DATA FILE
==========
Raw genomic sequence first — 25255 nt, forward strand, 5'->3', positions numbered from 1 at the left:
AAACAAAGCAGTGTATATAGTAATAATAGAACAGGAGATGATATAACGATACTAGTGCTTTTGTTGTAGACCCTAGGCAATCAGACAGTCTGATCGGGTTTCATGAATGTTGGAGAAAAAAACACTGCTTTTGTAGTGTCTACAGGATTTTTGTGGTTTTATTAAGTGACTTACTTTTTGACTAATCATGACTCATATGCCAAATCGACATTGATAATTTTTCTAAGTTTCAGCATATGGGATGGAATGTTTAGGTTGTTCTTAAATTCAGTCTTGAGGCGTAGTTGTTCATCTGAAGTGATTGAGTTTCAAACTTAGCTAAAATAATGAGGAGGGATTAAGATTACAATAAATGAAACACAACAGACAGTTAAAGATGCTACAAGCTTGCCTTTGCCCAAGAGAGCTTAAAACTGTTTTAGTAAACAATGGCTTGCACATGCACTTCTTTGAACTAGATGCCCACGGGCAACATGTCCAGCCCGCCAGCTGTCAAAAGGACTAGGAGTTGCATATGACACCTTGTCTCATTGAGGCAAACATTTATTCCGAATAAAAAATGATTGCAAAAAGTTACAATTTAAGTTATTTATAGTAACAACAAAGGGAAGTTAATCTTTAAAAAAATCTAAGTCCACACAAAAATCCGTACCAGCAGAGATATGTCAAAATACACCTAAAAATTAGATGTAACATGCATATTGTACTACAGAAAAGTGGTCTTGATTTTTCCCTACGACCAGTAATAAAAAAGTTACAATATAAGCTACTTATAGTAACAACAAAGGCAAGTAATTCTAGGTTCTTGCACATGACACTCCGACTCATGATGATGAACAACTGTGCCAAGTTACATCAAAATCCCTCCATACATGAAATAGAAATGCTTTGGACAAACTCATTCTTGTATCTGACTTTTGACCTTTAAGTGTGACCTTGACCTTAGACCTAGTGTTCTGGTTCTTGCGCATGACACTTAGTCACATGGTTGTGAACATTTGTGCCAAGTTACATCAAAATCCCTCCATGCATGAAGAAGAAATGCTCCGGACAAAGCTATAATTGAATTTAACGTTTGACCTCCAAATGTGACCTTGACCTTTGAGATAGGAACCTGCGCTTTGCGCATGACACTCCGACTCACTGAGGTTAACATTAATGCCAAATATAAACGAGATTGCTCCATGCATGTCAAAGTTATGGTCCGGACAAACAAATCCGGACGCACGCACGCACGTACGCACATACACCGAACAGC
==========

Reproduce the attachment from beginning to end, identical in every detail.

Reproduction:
Raw genomic sequence first — 25255 nt, forward strand, 5'->3', positions numbered from 1 at the left:
AAACAAAGCAGTGTATATAGTAATAATAGAACAGGAGATGATATAACGATACTAGTGCTTTTGTTGTAGACCCTAGGCAATCAGACAGTCTGATCGGGTTTCATGAATGTTGGAGAAAAAAACACTGCTTTTGTAGTGTCTACAGGATTTTTGTGGTTTTATTAAGTGACTTACTTTTTGACTAATCATGACTCATATGCCAAATCGACATTGATAATTTTTCTAAGTTTCAGCATATGGGATGGAATGTTTAGGTTGTTCTTAAATTCAGTCTTGAGGCGTAGTTGTTCATCTGAAGTGATTGAGTTTCAAACTTAGCTAAAATAATGAGGAGGGATTAAGATTACAATAAATGAAACACAACAGACAGTTAAAGATGCTACAAGCTTGCCTTTGCCCAAGAGAGCTTAAAACTGTTTTAGTAAACAATGGCTTGCACATGCACTTCTTTGAACTAGATGCCCACGGGCAACATGTCCAGCCCGCCAGCTGTCAAAAGGACTAGGAGTTGCATATGACACCTTGTCTCATTGAGGCAAACATTTATTCCGAATAAAAAATGATTGCAAAAAGTTACAATTTAAGTTATTTATAGTAACAACAAAGGGAAGTTAATCTTTAAAAAAATCTAAGTCCACACAAAAATCCGTACCAGCAGAGATATGTCAAAATACACCTAAAAATTAGATGTAACATGCATATTGTACTACAGAAAAGTGGTCTTGATTTTTCCCTACGACCAGTAATAAAAAAGTTACAATATAAGCTACTTATAGTAACAACAAAGGCAAGTAATTCTAGGTTCTTGCACATGACACTCCGACTCATGATGATGAACAACTGTGCCAAGTTACATCAAAATCCCTCCATACATGAAATAGAAATGCTTTGGACAAACTCATTCTTGTATCTGACTTTTGACCTTTAAGTGTGACCTTGACCTTAGACCTAGTGTTCTGGTTCTTGCGCATGACACTTAGTCACATGGTTGTGAACATTTGTGCCAAGTTACATCAAAATCCCTCCATGCATGAAGAAGAAATGCTCCGGACAAAGCTATAATTGAATTTAACGTTTGACCTCCAAATGTGACCTTGACCTTTGAGATAGGAACCTGCGCTTTGCGCATGACACTCCGACTCACTGAGGTTAACATTAATGCCAAATATAAACGAGATTGCTCCATGCATGTCAAAGTTATGGTCCGGACAAACAAATCCGGACGCACGCACGCACGTACGCACATACACCGAACAGC